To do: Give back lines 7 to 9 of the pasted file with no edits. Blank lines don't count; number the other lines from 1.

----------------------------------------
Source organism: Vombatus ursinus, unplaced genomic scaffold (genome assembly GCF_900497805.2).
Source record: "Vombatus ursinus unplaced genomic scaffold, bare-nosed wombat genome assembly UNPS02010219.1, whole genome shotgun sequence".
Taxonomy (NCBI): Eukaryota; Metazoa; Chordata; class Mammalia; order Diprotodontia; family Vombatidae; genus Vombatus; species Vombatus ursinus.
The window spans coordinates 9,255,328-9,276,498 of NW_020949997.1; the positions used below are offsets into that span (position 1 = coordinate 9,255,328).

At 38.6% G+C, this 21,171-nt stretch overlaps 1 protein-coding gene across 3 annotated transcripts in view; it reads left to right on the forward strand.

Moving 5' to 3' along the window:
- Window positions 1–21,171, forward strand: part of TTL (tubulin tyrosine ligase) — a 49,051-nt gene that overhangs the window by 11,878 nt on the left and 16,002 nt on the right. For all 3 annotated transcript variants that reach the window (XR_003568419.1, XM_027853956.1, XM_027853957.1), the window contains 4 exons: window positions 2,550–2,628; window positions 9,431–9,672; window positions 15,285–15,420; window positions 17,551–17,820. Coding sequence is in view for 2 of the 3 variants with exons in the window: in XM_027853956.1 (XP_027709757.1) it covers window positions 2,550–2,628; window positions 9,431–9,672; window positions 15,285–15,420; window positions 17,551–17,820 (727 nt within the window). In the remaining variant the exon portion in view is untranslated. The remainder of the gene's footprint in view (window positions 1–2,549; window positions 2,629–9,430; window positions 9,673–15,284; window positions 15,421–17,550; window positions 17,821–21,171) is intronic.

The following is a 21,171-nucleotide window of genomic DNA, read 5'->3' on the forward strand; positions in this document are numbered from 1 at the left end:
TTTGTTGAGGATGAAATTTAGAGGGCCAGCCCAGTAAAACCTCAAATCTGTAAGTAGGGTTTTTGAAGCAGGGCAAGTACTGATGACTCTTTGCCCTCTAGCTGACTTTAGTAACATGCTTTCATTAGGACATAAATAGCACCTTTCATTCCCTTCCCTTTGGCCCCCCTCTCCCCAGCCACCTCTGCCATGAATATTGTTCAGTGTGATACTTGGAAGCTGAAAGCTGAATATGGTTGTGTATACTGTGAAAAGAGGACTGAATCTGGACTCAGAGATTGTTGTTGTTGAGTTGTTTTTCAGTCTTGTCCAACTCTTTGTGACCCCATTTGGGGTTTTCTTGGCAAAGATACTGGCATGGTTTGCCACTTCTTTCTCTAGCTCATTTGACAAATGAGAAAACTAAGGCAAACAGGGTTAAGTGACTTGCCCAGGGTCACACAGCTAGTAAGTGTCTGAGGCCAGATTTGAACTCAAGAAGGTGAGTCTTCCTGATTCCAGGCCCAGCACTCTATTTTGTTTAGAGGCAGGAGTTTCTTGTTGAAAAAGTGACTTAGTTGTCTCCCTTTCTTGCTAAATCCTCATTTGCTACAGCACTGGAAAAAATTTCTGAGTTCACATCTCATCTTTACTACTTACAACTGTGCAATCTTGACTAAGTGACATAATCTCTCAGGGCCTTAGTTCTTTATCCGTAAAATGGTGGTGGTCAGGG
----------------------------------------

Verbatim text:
- Window positions 1–21,171, forward strand: part of TTL (tubulin tyrosine ligase) — a 49,051-nt gene that overhangs the window by 11,878 nt on the left and 16,002 nt on the right. For all 3 annotated transcript variants that reach the window (XR_003568419.1, XM_027853956.1, XM_027853957.1), the window contains 4 exons: window positions 2,550–2,628; window positions 9,431–9,672; window positions 15,285–15,420; window positions 17,551–17,820. Coding sequence is in view for 2 of the 3 variants with exons in the window: in XM_027853956.1 (XP_027709757.1) it covers window positions 2,550–2,628; window positions 9,431–9,672; window positions 15,285–15,420; window positions 17,551–17,820 (727 nt within the window). In the remaining variant the exon portion in view is untranslated. The remainder of the gene's footprint in view (window positions 1–2,549; window positions 2,629–9,430; window positions 9,673–15,284; window positions 15,421–17,550; window positions 17,821–21,171) is intronic.

The following is a 21,171-nucleotide window of genomic DNA, read 5'->3' on the forward strand; positions in this document are numbered from 1 at the left end:
TTTGTTGAGGATGAAATTTAGAGGGCCAGCCCAGTAAAACCTCAAATCTGTAAGTAGGGTTTTTGAAGCAGGGCAAGTACTGATGACTCTTTGCCCTCTAGCTGACTTTAGTAACATGCTTTCATTAGGACATAAATAGCACCTTTCATTCCCTTCCCTTTGGCCCCCCTCTCCCCAGCCACCTCTGCCATGAATATTGTTCAGTGTGATACTTGGAAGCTGAAAGCTGAATATGGTTGTGTATACTGTGAAAAGAGGACTGAATCTGGACTCAGAGATTGTTGTTGTTGAGTTGTTTTTCAGTCTTGTCCAACTCTTTGTGACCCCATTTGGGGTTTTCTTGGCAAAGATACTGGCATGGTTTGCCACTTCTTTCTCTAGCTCATTTGACAAATGAGAAAACTAAGGCAAACAGGGTTAAGTGACTTGCCCAGGGTCACACAGCTAGTAAGTGTCTGAGGCCAGATTTGAACTCAAGAAGGTGAGTCTTCCTGATTCCAGGCCCAGCACTCTATTTTGTTTAGAGGCAGGAGTTTCTTGTTGAAAAAGTGACTTAGTTGTCTCCCTTTCTTGCTAAATCCTCATTTGCTACAGCACTGGAAAAAATTTCTGAGTTCACATCTCATCTTTACTACTTACAACTGTGCAATCTTGACTAAGTGACATAATCTCTCAGGGCCTTAGTTCTTTATCCGTAAAATGGTGGTGGTCAGGG